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Chicago Stories: A Celebration of Our City


In celebration of our longtime partner the Chicago Public Library and their 150 years of extraordinary service, we had eight museum staff members highlight artworks in the collection that tell unique stories about the people, culture, and artists of our city. We invite you to join this self-guided tour and experience these story-filled works in the museum—maybe it’s an occasion to create your own Chicago stories. 

Hero Construction (1958) by Richard Hunt

Gallery 200

Richard Hunt

This sculpture is made of old pipes, bits of metal, and car parts that Richard Hunt found in junkyards and on the street. He welded them together so the resulting figure looks armored: ready to take on anything. The figure’s stance brings to mind those of heroes past, from ancient Greek sculptures of gods and champions to more recent monuments of generals and political leaders. It looks up to the sky—I like to think it’s hopeful, envisioning a better future.

Hunt was born and raised in Woodlawn on Chicago’s South Side, and he attended the School of the Art Institute of Chicago; he made this sculpture one year after he graduated. Perhaps Hero Construction is his representation of a Chicago hero, made to suit modern times.

—Loren Wright, assistant director of Interpretation

Who are your Chicago heroes? What qualities should a Chicago hero possess?

Floor Tiles from the Mecca Apartment Building, Chicago, IL (1891–92) by Edbrooke and Burnham, Franklin Pierce Burnham, and Willoughby J. Edbrooke

Gallery 200

Edbrooke and Burnham

In 2018, a maintenance crew made a discovery on Chicago’s near South Side: they uncovered these floor tiles, fragments of a residential building that had covered two city blocks for 60 years. The Mecca apartment building had only been documented in black-and-white photographs; now the vibrant tiles allow us to glimpse that life in color. “To touch every note in the life of this block-long blockwide building,” wrote poet and one-time Mecca apartment resident Gwendolyn Brooks, “would be to capsulize the gist of black humanity in general.”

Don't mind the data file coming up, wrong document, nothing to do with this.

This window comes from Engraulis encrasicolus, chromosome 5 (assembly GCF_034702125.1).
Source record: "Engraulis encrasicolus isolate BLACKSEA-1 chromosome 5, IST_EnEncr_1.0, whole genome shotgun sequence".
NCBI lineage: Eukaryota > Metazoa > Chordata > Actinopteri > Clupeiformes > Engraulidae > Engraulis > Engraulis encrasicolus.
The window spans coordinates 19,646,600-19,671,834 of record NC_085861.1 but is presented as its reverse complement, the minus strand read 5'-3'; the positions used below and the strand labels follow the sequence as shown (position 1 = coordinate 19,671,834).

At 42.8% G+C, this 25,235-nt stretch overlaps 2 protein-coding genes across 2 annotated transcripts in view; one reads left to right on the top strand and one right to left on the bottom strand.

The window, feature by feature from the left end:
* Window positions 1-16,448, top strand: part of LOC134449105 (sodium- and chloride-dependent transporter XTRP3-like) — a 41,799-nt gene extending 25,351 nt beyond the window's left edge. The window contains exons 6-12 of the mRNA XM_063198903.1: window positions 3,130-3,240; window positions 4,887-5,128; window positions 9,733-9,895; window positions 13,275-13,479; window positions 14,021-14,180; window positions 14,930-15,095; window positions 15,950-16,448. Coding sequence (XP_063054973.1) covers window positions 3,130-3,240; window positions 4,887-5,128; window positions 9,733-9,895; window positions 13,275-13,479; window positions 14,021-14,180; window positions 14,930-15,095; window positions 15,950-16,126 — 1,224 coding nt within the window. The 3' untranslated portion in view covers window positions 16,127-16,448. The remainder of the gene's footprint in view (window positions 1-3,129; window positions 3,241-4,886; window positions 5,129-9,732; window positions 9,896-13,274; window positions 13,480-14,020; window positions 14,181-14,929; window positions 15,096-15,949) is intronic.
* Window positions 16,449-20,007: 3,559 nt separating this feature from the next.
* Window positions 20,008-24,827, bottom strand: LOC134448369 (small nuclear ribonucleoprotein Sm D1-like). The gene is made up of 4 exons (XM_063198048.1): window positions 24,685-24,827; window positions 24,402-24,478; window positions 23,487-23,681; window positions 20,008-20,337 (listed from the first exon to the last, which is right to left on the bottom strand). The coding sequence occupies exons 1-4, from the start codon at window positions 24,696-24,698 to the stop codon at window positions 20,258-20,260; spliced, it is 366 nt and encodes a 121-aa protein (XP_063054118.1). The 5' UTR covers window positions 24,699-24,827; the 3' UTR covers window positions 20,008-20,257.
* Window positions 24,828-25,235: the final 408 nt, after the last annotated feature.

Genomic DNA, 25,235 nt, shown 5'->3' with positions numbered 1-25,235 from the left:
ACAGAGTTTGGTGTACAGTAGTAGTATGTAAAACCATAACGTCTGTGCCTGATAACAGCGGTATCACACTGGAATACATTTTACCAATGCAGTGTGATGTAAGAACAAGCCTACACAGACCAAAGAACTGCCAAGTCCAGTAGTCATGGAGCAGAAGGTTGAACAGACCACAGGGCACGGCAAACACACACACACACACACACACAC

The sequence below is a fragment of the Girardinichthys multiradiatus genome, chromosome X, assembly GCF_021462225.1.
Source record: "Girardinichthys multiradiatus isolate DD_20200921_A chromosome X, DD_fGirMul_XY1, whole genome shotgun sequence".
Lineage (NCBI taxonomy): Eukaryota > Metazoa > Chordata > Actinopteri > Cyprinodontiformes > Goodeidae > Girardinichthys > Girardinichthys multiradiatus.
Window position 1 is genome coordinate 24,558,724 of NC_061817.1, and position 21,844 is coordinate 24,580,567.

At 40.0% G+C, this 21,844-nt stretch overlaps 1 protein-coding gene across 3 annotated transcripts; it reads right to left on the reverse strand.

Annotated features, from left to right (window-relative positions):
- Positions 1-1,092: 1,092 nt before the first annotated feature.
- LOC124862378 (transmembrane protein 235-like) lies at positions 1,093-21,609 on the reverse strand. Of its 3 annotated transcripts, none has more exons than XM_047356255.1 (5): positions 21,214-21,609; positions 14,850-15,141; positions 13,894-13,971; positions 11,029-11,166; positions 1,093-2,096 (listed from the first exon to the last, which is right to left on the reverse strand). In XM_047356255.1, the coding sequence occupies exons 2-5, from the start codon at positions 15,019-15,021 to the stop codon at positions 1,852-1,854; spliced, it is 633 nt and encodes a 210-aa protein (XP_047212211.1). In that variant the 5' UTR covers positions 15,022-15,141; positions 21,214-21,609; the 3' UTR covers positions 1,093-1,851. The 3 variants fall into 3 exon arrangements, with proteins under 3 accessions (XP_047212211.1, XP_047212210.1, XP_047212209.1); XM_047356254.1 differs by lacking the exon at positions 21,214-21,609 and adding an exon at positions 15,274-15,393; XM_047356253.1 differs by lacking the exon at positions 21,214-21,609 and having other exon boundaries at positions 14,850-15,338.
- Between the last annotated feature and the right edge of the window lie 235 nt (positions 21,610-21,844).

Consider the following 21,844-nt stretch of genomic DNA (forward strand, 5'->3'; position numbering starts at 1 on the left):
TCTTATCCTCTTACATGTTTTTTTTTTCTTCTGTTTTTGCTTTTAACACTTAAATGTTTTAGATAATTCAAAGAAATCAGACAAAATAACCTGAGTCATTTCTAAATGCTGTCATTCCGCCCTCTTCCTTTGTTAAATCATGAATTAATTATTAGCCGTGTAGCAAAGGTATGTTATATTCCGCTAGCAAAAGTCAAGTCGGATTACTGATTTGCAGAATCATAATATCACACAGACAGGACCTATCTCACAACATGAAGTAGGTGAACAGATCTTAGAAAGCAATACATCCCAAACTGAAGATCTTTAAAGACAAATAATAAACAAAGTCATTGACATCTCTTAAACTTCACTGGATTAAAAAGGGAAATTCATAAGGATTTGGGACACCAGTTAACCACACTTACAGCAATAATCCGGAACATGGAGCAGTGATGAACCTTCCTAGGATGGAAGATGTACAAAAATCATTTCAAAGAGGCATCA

I picture the inhabitants—first, tourists who stayed there during the 1893 World’s Fair when it was a hotel and later tenants who fought to save their homes from demolition—walking on these tiles across the airy central atrium.

—Ginia Shubik Sweeney, director of Interpretation

If future historians were to stumble across a fragment of your home, what might they think? What traces of your life are embedded where you live?

Transom Panels (Ramma) from the Phoenix Pavilion (Hōōden) (1893) by Takamura Kōun

Gallery 108

Transom Screenshot 2023 07 24 140651

Takamura Kо̄un

Fire has been a defining force in Chicago’s history. The World’s Columbian Exposition in 1893 was a chance to prove that the city had risen from the ashes of the Great Chicago Fire two decades earlier. These panels appeared over the doors of the Japanese pavilion’s Phoenix Hall. The phoenix might seem a trite metaphor for a city that was famously destroyed by fire, but these panels have endured their own blazes. It seems likely arsonists targeted Phoenix Hall in the 1940s, resulting in the structure’s demolition. These four panels—the only surviving pieces—were stored under the bleachers of Soldier Field until they were rediscovered there in 1973, broken and blackened with soot. Seeing them here, returned to glory, instills me with pride for the city that I love.

—Kit Shields, assistant editor of Publishing

Does knowing the history of an artwork affect how you see or respond to it? Can what happens to an object after it’s made give it new meaning?

Mixing Jar (Stamnos) (about 450 BCE) Attributed to the “Chicago Painter,” Greek

Gallery 151 

Chicago Painter

This ancient Greek jar is among the first objects the founders of the Art Institute purchased when they began to collect artworks and build a permanent collection for the museum. The jar was originally used to mix water and wine; the women painted on it are followers of Dionysos, the Greek god of wine, known for his wild parties. To me, the women look serene, not so much like they’re getting ready to party.